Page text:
Tuesday, April 28, 2009

Movin' Right Along

Well, subcutaneous injections haven't stopped sucking in the six months since my last cycle. And Repronex stings going in and leaves behind skin irritation, just as they told me it would. But it's happening, this second cycle. I'm back in the game.

There's something different this time – I'm different. It's as if the situation had to spin so far out of control – bad ultrasound, worse miscarriage, reparative surgery – for me to finally release my death grip on control. I get it now: There's nothing, beyond following my doctor's instructions, that I can do. And since there is nothing I can do, I'd rather do almost anything else than think about infertility.

Do I even need to say that I care? I do. I don't think there's any way that I could will myself to stop caring. But I guess where I've arrived, at this moment, for this cycle, is that when given the choice between obsessing nonstop about how many follicles I might have and diving into an entertaining book, I have started to choose the book. Because someone else is thinking about whether I should take medication A or B, or when I should trigger. And she went to medical school. And trained at a top medical center. Thereby freeing me up to read said book.

I don't know if I'm fooling myself, if maybe this is the peaceful prelude to a full-scale nervous breakdown that's been percolating quietly in my psyche. Or if, upon hearing any more bad news about my reproductive prospects, my new mentality will just shatter to bits. Maybe some of you are out there smiling knowing smiles, having been in this place before and having slid painfully back. But I do know that for now, I feel better – steadier. And while that may not be more likely to get me pregnant, it is a welcome shift.

Saturday, April 18, 2009

Nervous Nellie

The thing about going through infertility treatments is that the rest of your life doesn't wait for you to finish. You can't stop the world from turning, can't press pause on everything else. People – including people with medical degrees – tell you that stress is not helpful for conception. You resolve over and over to banish all stress from your life and shrug things off. And you quickly realize that absent becoming a recluse and talking to no one, that goal is a naive fantasy.

Forgive the term, but it's a vicious cycle. I spent the week feeling utterly overwhelmed by anxiety from work and other issues. My physical symptoms were so intense that on Thursday night the only thing that kept me driving to a work event amid a massive anxiety attack was the knowledge that the event would be attended by several doctors (it pays to work in health care). I figured it wouldn't be great professionally to interrupt the meeting with a heart attack, but at least I probably wouldn't die. Now, having survived, as I continue on Lupron (started Monday) and wait for my baseline next Thursday, I wonder what impact all of it could have on my cycle.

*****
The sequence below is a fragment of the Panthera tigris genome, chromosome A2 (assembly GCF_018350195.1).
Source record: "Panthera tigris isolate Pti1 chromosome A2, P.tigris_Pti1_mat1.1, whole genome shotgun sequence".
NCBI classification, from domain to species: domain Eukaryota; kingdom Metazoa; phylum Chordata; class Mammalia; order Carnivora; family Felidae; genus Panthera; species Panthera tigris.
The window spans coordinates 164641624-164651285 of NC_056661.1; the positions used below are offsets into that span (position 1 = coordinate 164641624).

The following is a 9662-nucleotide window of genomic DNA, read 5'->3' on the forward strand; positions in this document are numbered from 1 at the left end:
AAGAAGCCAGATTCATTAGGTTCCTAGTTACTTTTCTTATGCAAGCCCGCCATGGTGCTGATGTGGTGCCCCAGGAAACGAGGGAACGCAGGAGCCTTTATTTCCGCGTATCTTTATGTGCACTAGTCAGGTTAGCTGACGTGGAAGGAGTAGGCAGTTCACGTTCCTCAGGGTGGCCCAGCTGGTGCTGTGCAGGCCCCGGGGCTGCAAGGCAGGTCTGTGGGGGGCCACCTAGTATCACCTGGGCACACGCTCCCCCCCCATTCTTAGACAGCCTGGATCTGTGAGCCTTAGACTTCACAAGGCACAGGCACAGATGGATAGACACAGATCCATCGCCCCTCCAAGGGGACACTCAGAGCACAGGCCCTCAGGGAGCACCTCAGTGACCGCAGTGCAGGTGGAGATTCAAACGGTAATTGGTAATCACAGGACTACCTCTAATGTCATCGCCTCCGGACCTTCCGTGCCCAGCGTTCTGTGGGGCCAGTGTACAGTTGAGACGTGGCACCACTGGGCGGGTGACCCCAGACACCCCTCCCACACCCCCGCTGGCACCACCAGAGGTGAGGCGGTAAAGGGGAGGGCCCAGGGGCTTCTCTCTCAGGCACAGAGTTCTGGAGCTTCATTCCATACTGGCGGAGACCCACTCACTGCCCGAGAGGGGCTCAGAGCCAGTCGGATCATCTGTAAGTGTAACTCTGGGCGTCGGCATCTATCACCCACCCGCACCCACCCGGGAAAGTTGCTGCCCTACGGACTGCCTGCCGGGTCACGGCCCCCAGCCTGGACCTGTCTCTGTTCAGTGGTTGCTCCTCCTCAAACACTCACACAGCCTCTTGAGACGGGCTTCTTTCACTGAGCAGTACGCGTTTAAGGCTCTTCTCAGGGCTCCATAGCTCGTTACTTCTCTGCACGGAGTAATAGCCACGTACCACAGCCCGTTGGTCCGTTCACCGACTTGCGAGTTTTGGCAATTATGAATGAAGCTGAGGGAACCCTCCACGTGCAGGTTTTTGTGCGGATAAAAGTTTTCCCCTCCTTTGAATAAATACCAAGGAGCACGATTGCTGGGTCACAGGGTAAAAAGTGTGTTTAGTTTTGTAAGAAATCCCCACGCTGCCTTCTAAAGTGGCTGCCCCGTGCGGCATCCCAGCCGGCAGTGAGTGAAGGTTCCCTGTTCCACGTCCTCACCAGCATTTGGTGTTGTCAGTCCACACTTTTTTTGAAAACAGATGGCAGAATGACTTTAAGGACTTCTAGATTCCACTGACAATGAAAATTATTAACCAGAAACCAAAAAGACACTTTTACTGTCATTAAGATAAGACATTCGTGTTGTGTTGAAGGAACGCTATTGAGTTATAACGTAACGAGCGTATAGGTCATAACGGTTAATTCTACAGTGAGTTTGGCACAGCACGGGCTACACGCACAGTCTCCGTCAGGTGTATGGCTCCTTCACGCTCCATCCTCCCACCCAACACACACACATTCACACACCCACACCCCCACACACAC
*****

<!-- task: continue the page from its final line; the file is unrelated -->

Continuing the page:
There's another spin to this vicious cycle. I wonder, too, how much my being overwhelmed by infertility contributes to my stress in other areas of life. Everything feels so intense right now, because so much of how I look at my life – so much of my definition of happiness and success – depends on this working. The unfairness of infertility makes other injustices we have to deal with seem even more bitter and unfair, other stressors all the more stressful. I feel acutely sensitive and self-protective.

I don't know that there's an answer (there rarely is), other than reminding myself that many women have gone before me, lived to tell after infertility, and had babies despite the burden of stress in other parts of their lives. Life goes on. And I have to do what I can to keep up. The best I can.

Tuesday, April 07, 2009

Hope in Bloom, Part II

On Saturday morning, my husband called me over to the kitchen window to look out at the backyard, where I saw this.

They had sprouted in the middle of the still winter-brown yard, nowhere near our flower beds. We have no idea where they came from.

"It's a sign," he said. "Twins."

Thursday, April 02, 2009

Hope in Bloom

Not to rely too much on a cliche (though infertility will do that, among other things, to a girl), but this time of year is just really good for hope. It's as if the weather – and the world – has warmed and awakened again just in time to wish me well, to offer a pleasant backdrop for the happy ending I might dare to imagine.

All it took to deliver me back to this fantasy (which is clearly delusional; see previous year and a half of hell) was a straightforward, easy surgery last week and a 10-minute consult with my doctor this past Monday, during which she said magic words: because of the minor scarring she found, she doesn't even need to look (through another office hysteroscopy, which I'd assumed was in the cards) again. We can start right away with a new cycle.

And just like that, a clean slate. I can finally move on from my first, doomed pregnancy. There is a whole new opportunity before us, independent of anything that's happened before and yet encouraged by the fact (and, according to my doctor, a lot of scientific data) that my body proved through this pregnancy that it could be a welcoming home for a wandering embryo.

Now, I'm not going all Pollyanna on you (they gave me a hysteroscopy, not a lobotomy). I haven't forgotten the misery of these months, or the fact that loss happens, and happened to us. But I am amazed by the resilience of hope. I am slowly acknowledging that maybe I won't need to mourn this pregnancy for the rest of my life. A new pregnancy – one that leads with certainty to a healthy baby – could wipe it away. Based on the IVF schedule we mapped out the other day (carefully crafted to avoid major upcoming work events), that could happen at the beginning of May – which, as birds begin to chirp and buds break ground, feels like it's just around the corner.